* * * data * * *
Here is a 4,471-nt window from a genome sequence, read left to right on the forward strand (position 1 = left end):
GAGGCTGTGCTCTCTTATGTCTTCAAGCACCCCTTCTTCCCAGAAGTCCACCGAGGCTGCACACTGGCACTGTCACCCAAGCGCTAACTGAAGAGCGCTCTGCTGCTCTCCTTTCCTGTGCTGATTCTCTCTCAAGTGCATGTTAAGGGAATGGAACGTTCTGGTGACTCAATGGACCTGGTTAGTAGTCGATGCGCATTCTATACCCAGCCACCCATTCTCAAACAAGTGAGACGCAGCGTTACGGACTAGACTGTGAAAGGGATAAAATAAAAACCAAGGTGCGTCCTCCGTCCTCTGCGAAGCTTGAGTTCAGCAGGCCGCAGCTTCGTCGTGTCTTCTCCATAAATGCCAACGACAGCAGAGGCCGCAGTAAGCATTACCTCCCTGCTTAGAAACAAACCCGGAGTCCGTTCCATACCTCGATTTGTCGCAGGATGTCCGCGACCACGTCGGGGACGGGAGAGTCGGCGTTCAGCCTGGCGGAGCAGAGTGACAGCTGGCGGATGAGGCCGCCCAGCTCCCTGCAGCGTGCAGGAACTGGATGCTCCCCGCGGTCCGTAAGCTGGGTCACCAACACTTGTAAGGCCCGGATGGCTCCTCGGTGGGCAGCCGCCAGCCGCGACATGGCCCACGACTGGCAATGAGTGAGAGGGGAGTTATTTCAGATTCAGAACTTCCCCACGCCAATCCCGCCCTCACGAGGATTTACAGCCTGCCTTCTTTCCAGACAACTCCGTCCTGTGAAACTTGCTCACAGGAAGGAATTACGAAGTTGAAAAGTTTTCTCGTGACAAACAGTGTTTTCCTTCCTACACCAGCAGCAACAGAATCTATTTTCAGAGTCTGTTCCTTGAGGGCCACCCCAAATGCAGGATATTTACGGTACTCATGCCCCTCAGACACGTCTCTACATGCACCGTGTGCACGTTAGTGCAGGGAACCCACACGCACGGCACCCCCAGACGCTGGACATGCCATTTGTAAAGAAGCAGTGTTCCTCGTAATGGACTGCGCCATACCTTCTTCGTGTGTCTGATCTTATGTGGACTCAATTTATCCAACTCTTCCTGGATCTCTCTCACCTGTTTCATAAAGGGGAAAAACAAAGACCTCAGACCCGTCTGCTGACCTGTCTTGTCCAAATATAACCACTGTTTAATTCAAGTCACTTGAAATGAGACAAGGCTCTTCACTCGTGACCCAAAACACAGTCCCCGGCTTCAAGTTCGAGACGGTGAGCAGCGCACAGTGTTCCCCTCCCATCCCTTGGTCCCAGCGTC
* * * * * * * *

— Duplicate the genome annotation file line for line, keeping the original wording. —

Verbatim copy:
Here is a 4,471-nt window from a genome sequence, read left to right on the forward strand (position 1 = left end):
GAGGCTGTGCTCTCTTATGTCTTCAAGCACCCCTTCTTCCCAGAAGTCCACCGAGGCTGCACACTGGCACTGTCACCCAAGCGCTAACTGAAGAGCGCTCTGCTGCTCTCCTTTCCTGTGCTGATTCTCTCTCAAGTGCATGTTAAGGGAATGGAACGTTCTGGTGACTCAATGGACCTGGTTAGTAGTCGATGCGCATTCTATACCCAGCCACCCATTCTCAAACAAGTGAGACGCAGCGTTACGGACTAGACTGTGAAAGGGATAAAATAAAAACCAAGGTGCGTCCTCCGTCCTCTGCGAAGCTTGAGTTCAGCAGGCCGCAGCTTCGTCGTGTCTTCTCCATAAATGCCAACGACAGCAGAGGCCGCAGTAAGCATTACCTCCCTGCTTAGAAACAAACCCGGAGTCCGTTCCATACCTCGATTTGTCGCAGGATGTCCGCGACCACGTCGGGGACGGGAGAGTCGGCGTTCAGCCTGGCGGAGCAGAGTGACAGCTGGCGGATGAGGCCGCCCAGCTCCCTGCAGCGTGCAGGAACTGGATGCTCCCCGCGGTCCGTAAGCTGGGTCACCAACACTTGTAAGGCCCGGATGGCTCCTCGGTGGGCAGCCGCCAGCCGCGACATGGCCCACGACTGGCAATGAGTGAGAGGGGAGTTATTTCAGATTCAGAACTTCCCCACGCCAATCCCGCCCTCACGAGGATTTACAGCCTGCCTTCTTTCCAGACAACTCCGTCCTGTGAAACTTGCTCACAGGAAGGAATTACGAAGTTGAAAAGTTTTCTCGTGACAAACAGTGTTTTCCTTCCTACACCAGCAGCAACAGAATCTATTTTCAGAGTCTGTTCCTTGAGGGCCACCCCAAATGCAGGATATTTACGGTACTCATGCCCCTCAGACACGTCTCTACATGCACCGTGTGCACGTTAGTGCAGGGAACCCACACGCACGGCACCCCCAGACGCTGGACATGCCATTTGTAAAGAAGCAGTGTTCCTCGTAATGGACTGCGCCATACCTTCTTCGTGTGTCTGATCTTATGTGGACTCAATTTATCCAACTCTTCCTGGATCTCTCTCACCTGTTTCATAAAGGGGAAAAACAAAGACCTCAGACCCGTCTGCTGACCTGTCTTGTCCAAATATAACCACTGTTTAATTCAAGTCACTTGAAATGAGACAAGGCTCTTCACTCGTGACCCAAAACACAGTCCCCGGCTTCAAGTTCGAGACGGTGAGCAGCGCACAGTGTTCCCCTCCCATCCCTTGGTCCCAGCGTC